12/05/2011 1:00PM

Horse of the Year? Not Rapid Redux

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Eclipse Award voters will soon be receiving their ballots, and that might re-kindle the discussion that surfaced right after the Breeders’ Cup concerning Rapid Redux and Horse of the Year.

At its best, the notion of Rapid Redux being a candidate for Horse of the Year is a heart-in-the-right-place sort of thing. It is also totally misguided. If you want to give Rapid Redux a special award for winning 20 races in a row, 18 of them this year, then fine. If you want to talk about maybe creating some type of annual award for the winningest horse in the calendar year, that might be cool, too. But to even for one second consider Horse of the Year for Rapid Redux, who has 14 victories this year at the $5,000 starter allowance level, is ridiculous.

One reason why there is any talk about this at all is, after two straight years when we had two thoroughly worthy choices for Horse of the Year, we are now at the end of a season where we don’t have even one. The results of the Breeders’ Cup left us without any completely satisfying candidates for our top annual racing award.

Another reason why this has been discussed is there are no parameters to constrain Eclipse Award voters from voting for whomever they choose. This is how it should be. There is no necessarily correct definition of what constitutes a champion. Eclipse Award voters should be free to vote as they wish, just as long as they demonstrate respect for the process. And a way to do that is to exhibit professional responsibility in filling out your ballot, and by being ready to reasonably defend the choices you make on the chance you are asked to do so.

If you asked for my criteria for Horse of the Year, I would say a potential candidate would either have to dominate his or her division, or be clearly best in an extraordinarily strong division. But in a general sense, being a divisional winner is how you arrive at being a Horse of the Year finalist.

More to the point, I know that this year’s older male division was unsatisfying, punctuated by mediocrity and prematurely concluded campaigns. But Rapid Redux’s accomplishments, as admirable as they are, shouldn’t be mentioned in the same breath with those handicap horses who competed and won this year at the highest levels of the sport, even if they were uninspiring as a group. The Eclipse Awards are, after all, about excellence first. Rapid Redux, as a race horse, simply isn’t in the same hemisphere as Tizway, Game On Dude, Acclamation, Drosselmeyer, and Flat Out. I can’t see how anyone could reasonably defend voting for Rapid Redux for champion older male, which you would have to do first before you could consider him for Horse of the Year.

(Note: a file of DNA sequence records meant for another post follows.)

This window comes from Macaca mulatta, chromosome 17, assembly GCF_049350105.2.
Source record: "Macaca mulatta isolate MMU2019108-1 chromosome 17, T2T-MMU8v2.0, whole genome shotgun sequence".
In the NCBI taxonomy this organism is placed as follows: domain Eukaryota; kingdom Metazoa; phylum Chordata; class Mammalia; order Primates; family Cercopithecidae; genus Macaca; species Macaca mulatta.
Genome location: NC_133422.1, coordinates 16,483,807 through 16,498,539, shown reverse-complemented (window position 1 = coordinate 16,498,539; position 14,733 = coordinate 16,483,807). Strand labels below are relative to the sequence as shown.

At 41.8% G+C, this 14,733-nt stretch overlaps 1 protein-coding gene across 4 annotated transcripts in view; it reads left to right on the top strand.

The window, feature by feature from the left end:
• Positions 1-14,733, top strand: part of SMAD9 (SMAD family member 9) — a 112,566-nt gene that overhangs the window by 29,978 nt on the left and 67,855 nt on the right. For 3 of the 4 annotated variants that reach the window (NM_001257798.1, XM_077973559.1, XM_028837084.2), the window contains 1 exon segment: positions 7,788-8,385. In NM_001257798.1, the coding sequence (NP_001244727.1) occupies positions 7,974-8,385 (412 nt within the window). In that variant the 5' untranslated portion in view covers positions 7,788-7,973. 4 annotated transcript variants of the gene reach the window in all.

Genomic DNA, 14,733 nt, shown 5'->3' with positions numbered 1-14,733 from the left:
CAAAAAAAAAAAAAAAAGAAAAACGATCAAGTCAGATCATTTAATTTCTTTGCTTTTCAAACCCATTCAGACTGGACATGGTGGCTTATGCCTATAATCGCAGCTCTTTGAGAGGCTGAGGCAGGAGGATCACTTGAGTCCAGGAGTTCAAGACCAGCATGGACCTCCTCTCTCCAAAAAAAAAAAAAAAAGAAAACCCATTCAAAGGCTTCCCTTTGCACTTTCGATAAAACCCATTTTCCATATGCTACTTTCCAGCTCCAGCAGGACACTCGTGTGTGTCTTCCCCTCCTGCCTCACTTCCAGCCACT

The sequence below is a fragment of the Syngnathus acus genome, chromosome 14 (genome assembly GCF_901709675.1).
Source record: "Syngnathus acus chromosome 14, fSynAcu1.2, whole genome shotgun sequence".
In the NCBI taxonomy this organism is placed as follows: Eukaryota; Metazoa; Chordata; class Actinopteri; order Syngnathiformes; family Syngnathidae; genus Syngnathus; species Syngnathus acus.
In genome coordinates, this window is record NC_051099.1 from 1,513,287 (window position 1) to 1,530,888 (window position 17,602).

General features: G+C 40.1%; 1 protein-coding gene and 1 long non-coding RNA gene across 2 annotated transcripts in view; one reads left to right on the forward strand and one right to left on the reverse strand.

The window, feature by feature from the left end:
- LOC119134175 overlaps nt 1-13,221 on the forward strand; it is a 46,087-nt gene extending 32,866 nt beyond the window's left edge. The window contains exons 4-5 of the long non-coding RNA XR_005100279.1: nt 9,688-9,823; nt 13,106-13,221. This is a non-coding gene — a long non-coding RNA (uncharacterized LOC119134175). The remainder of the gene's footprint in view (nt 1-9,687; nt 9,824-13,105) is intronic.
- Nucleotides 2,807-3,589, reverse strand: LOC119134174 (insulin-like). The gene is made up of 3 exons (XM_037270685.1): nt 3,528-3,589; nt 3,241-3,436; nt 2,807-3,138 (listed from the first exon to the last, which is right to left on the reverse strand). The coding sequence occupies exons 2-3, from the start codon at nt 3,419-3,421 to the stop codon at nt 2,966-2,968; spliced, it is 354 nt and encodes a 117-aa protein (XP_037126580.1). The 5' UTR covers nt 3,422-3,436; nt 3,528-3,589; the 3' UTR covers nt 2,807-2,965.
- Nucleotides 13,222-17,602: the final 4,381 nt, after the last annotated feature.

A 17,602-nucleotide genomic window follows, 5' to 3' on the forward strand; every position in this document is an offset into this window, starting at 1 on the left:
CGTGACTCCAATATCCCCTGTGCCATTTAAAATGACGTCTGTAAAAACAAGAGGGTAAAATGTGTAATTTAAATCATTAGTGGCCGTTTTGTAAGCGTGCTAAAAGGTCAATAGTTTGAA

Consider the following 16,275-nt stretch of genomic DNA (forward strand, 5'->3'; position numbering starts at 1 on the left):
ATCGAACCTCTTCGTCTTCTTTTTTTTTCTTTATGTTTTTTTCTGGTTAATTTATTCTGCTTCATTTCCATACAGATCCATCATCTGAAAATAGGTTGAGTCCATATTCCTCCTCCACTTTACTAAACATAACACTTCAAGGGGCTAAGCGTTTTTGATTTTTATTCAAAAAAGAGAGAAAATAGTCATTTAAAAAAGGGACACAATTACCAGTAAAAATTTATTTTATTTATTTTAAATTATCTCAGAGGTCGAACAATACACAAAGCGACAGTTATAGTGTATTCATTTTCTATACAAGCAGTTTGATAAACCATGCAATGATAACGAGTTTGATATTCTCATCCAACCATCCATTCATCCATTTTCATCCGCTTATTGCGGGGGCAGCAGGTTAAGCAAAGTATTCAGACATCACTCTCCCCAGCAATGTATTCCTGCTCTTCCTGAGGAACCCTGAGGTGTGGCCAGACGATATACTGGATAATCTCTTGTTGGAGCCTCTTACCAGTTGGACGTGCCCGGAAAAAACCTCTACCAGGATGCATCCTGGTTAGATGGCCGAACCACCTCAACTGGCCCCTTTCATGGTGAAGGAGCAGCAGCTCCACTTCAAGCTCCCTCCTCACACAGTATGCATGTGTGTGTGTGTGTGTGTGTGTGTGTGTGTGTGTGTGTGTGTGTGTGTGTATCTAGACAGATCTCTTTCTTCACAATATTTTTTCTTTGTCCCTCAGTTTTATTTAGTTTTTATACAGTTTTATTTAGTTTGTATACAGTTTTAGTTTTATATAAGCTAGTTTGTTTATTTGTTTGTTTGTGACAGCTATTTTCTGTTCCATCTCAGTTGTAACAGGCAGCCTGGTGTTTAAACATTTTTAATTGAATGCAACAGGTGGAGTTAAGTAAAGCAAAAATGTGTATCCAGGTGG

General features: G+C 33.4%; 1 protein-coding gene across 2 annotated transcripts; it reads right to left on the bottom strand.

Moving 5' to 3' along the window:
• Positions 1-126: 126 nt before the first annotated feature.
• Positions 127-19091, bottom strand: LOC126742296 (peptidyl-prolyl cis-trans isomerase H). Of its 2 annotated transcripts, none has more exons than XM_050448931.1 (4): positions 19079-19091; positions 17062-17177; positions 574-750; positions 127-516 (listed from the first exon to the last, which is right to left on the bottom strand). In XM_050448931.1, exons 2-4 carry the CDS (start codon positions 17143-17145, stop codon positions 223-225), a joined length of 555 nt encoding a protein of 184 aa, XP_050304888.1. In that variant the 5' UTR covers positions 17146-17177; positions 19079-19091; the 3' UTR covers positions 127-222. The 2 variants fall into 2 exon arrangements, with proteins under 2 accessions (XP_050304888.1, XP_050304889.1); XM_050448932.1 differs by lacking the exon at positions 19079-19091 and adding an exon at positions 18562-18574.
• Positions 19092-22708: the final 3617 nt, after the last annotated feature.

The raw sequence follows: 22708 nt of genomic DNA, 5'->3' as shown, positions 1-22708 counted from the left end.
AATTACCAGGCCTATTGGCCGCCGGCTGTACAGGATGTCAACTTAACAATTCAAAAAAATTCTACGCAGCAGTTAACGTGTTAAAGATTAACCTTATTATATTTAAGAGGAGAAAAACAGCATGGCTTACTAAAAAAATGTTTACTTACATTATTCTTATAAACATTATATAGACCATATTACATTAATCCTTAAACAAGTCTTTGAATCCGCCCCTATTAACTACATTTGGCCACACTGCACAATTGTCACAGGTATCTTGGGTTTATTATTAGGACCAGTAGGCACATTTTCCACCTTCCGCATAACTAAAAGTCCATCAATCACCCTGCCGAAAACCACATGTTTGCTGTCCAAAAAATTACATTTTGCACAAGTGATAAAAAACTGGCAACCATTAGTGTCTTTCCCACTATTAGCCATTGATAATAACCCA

For me, there were three horses who either dominated, or were decidedly best in good divisions this year, and they are all females (Cape Blanco, with his three Grade 1 victories, might have been the clearly most accomplished turf male, but the U.S. male turf division this year was very weak). My Miss Aurelia dominated the 2-year-old filly division, Royal Delta was clearly the best in a strong 3-year-old filly division, and Havre de Grace, especially by virtue of her Grade 1 win over males in the Woodward, was clearly the best in a solid older female division (sorry Blind Luck fans, but she was). And I can’t vote for My Miss Aurelia or Royal Delta for Horse of the Year. My Miss Aurelia won races only restricted to juvenile fillies. Royal Delta never raced against or beat males, and even if she was only prepping for the Breeders’ Cup, she was beaten by more than eight lengths by Have de Grace in the Beldame.

So I’m left with Havre de Grace for Horse of the Year, which is okay. As noted, Havre de Grace ventured outside her division and beat males, and she crushed a sure-fire divisional champion in Royal Delta. Havre de Grace was the pro-tem leader for Horse of the Year going into the Breeders’ Cup, and though she lost in the Classic, she at least went for the gusto by facing males in the Classic, and it’s not like she was disgraced. She did finish fourth, beaten three lengths for it all. Most importantly to Havre de Grace, no one else emerged from the Breeders’ Cup a strong enough Horse of the Year candidate to unseat her from the top ranking she held beforehand.

What follows are 2011 past performances for Havre de Grace and Rapid Redux. One is a true Horse of the Year candidate:

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